After all, Pearce is hitting a very impressive .312/.384/.528, which is 46 percentage points above average and nearly identical to Nelson Cruz's .283/.376/.544, although in many fewer plate appearances. Or if you look at the past three seasons, he's hit .271/.347/.502 in 931 plate appearances, basically the same as Carlos Correa's .273/.356/.492 in 855 times up. Pearce is no shortstop, of course, but he's played first and second this year, and he made 71 starts in the outfield for Baltimore in 2014-15. In the age of long bullpens and short benches, versatility is key.
Plus, Pearce is a lefty-masher. His career on-base percentage against lefties is .357, and his slugging against southpaws is .505, which comes out to 33 percentage points above average. As we said, every contending team could find a spot on its bench for a hitter like that. These four, however, are the best possible fits.
With lefties at first (Lucas Duda), left (Michael Conforto) and right (Curtis Granderson) entering the season, the Mets seemed like a perfect spot for Pearce last offseason, and they still do now. That hasn't much changed now that James Loney has taken over first base, since he's another lefty who can't hit lefties, and at second base, Neil Walker hasn't hit a lick (.210/.297/.322) since the end of April.
Remember, for all the talk about injuries in the rotation, the Mets are far more in need of offense, as they're 28th in runs per game -- and they're tied for 20th in production against lefties. Pearce could take the spot of the increasingly extraneous Alejandro De Aza and join with righty Wilmer Flores and lefty Kelly Johnson to make for a pretty useful multipositional bench trio. If the Mets aren't making a big splash, they need to upgrade around the edges.
Speaking of contenders who could use help against lefties, we have Cleveland, as its .384 slugging against southpaws is better than only five other teams. With Mike Napoli and Carlos Santana capably handling first base and designated hitter, perhaps the fit here doesn't seem obvious. But then you realize that it sounds less and less likely that the team can rely on Michael Brantley at all this year, and that 37-year-old Juan Uribe (.209/.262/.336) has been one of the least effective hitters in baseball, and you see that moves need to be made.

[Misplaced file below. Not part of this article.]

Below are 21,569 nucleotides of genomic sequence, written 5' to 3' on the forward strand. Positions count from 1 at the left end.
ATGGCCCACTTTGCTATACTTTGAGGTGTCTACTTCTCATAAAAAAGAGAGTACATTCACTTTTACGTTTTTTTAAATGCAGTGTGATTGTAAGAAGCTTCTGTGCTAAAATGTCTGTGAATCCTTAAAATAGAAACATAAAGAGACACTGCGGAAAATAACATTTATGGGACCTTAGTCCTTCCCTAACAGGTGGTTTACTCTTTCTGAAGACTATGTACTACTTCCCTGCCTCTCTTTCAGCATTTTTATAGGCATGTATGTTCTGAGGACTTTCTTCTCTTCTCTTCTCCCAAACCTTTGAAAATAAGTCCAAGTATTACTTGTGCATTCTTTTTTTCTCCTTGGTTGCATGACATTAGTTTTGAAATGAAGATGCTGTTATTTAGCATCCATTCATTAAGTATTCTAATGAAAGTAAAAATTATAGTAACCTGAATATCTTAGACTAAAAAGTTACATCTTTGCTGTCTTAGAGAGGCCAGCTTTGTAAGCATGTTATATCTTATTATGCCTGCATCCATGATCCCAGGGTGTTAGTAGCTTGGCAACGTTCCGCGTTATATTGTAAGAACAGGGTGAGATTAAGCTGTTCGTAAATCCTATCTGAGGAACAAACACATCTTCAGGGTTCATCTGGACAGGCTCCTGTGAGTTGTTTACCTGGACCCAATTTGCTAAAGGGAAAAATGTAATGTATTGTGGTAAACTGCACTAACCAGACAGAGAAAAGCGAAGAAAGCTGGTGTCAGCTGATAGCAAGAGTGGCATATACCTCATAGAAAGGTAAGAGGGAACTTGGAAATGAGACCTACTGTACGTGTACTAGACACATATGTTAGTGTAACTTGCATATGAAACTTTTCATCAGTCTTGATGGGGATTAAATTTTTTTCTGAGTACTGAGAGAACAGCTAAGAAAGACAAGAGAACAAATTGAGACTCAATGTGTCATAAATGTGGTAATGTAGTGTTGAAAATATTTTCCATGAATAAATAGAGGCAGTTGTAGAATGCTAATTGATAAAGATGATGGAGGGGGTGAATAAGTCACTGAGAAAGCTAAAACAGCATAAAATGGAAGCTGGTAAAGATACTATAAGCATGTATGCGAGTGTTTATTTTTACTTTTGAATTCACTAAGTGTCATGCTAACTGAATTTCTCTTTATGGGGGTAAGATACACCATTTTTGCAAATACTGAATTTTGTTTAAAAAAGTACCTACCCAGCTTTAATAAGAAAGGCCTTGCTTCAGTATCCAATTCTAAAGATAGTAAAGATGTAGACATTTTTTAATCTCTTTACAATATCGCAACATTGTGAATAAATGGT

So it would take some minor shuffling, but it'd be worth it overall. Pearce would take time in left field, pushing Jose Ramirez to third, and Uribe to the bench. The Indians have arguably baseball's best rotation, after all, and they've received an extremely unexpected performance from Tyler Naquin. They can't let all that go to waste without some help.
Why would baseball's highest-scoring team be in the market for another bat? Because they may have one of baseball's weakest benches, which is why we've seen them make minor deals for infielders Aaron Hill and Michael Martinez in recent weeks. That pair, along with rookie Bryce Brentz and backup catcher Ryan Hanigan, makes up Boston's current bench, and they've all combined to hit just .257/.317/.365 this year.
With Chris Young and Blake Swihart still likely weeks away, Pearce could immediately take some of the pressure off of Brock Holt in left field, pushing him back into the utility role he's better suited for. (Pearce could also offer valuable insurance for Hanley Ramirez at first, either himself or by pushing Holt to third and Travis Shaw across the diamond.) By the time both Young and Swihart are healthy, it'd be near enough to expanded September rosters that finding room for everyone wouldn't be a problem, and it could actually lead to a good October bench.
Or, maybe, the thought of seeing Pearce's pull tendencies put to use in Fenway is too tempting to resist:
In the midst of repeated bullpen issues, you can bet Washington's focus will be on relievers. That said, there's an obvious fit for Pearce here, too. First baseman Ryan Zimmerman hasn't hit much (.218/.280/.394) and has dealt with his usual health concerns, making him risky to rely upon. While the Nationals have dealt with that by putting rookie Trea Turner at second and pushing baseball demi-god Daniel Murphy to first, a lefty/lefty set of first basemen in Murphy and Clint Robinson isn't ideal.
Besides, it's not as though 37-year-old Jayson Werth (hitting .234/.321/.403 since the start of last year) should be considered irreplaceable at this point, anyway. Pearce would offer valuable insurance at first and support in left, likely displacing rookie Wilmer Difo (who himself replaced the injured Stephen Drew) on the Nats' bench. Remember the role Michael Morse once filled? That, but with better defense.